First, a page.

4
Work your lower body with backward lunges. Step back with your right leg and lower your body until both of your knees are bent at 90-degree angles. Lift your body back up and step forward to return the starting position. Do this again with the other leg until you've done 10-20 reps on each side. [13] X Research source Keep your chest lifted, your neck straight, and your shoulders down as you lunge. For a challenge, hold 2 10–15 pounds (4.5–6.8 kg) dumbbells in each hand as you lunge. This one targets your glutes, quads, and hamstrings, which are all key to keeping your balance on the horse.
5
Master the correct foot positioning by balancing on the edge of a step. Stand on a stairwell or step-up box and hold onto a nearby wall or railing. Place the balls of your feet on the edge of the step and let your heels hang off. Lean back a little to feel the stretch in your calves and the back of your ankles. Hold this position for 10 to 20 seconds, rest, and then do it again a few more times. [14] X Research source This will help stretch your calf muscles and your Achilles tendon which is responsible for holding your foot in a flexed position. Elongating the ligaments and tendons in the back of your lower legs and ankles will help lessen the risk of a tear or strain after long days of riding at the ranch.
6
Do bent-knee leg lifts while riding on a walking horse. While the horse is walking at a casual pace, remove 1 foot from the stirrup and lift your knee upward until it's aligned with the base of your pelvis. Lower it back down to make 1 rep. Do this 10 times on each side to strengthen your hip muscles. [15] X Research source This is a great exercise to do when you're first starting to ride because it'll get you accustomed to the bounce of the horse and make you more aware of how your seat bones are positioned in the saddle. This will work your core, lower back, glutes, and quads, which are all engaged when you’re riding in the proper form.
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Method 1 of 3:
Positioning Your Legs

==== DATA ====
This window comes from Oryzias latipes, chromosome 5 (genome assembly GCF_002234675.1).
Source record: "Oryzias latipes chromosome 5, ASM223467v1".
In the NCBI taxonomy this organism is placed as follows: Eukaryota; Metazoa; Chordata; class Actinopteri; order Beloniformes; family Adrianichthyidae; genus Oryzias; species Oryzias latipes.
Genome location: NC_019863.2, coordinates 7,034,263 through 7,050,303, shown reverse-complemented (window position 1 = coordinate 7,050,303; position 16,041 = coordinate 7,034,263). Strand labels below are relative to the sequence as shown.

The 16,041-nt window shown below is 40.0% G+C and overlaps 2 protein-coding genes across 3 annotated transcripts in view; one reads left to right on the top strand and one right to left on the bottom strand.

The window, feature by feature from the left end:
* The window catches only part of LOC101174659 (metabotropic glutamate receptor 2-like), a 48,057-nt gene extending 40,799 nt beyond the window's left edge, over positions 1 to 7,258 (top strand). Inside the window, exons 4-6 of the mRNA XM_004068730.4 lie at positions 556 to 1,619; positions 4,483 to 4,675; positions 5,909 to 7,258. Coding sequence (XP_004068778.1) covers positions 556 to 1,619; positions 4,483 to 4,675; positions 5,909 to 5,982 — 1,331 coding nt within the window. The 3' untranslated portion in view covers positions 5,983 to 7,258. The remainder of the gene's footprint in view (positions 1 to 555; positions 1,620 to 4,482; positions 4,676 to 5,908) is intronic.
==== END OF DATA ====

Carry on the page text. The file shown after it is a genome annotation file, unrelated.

1
Roll your calves so your toes are pointed slightly outward. Point your toes slightly outwards so they make a 15 to 20-degree angle from the horse's head. Don’t over-angle them, just enough so that the inside of your thigh is touching the flap (English style) or side fender (Western style). Make sure the weight of your foot is evenly distributed in the stirrup for the most comfortable ride. [1] X Research source Pointing your feet straight forward will throw off your balance and restrict the movement of your hips and knees—both of which are key to staying on the horse and riding comfortably. This slight foot-angling can also help reduce any joint pain you might feel from long days riding.
2
Position your legs to be in-line with your shoulders, hips, and knees. A good way to know your perfect leg positioning is to place your legs where they naturally fall when you stand up. Hold your stirrups in one hand and hold onto the saddle's horn or pommel with the other. Stand up from your stirrups and take note of where your legs are on the side of the horse—that's roughly where you want them to stay when you're sitting down. [2] X Research source Take a video of yourself riding to check your form. You should see a vertical line between your shoulders, hips, and heels. If your legs move forward too much, it puts pressure on the horse's back which can be uncomfortable for them.
3
Keep your heels down by redirecting some weight into your ankles. Focus on pushing your heels down just slightly so they're stationed in place. Try not to push too far down because it will make your lower legs swing outward. Make sure your knees stay slightly bent so your toes are directly under them. [3] X Research source Your toes should be pointing slightly upward but not so much that your foot slips out of the stirrups. The inside of your thigh and your knee should lay against the flap or fender on the saddle to keep your foot in the optimal riding position. You may need to readjust your stirrups so that they're not too long—the bars should hit right at the level of your ankle. If they're too long, pushing down with your heels will naturally drive them forward, which means your legs will fall out of line with your hips and shoulders.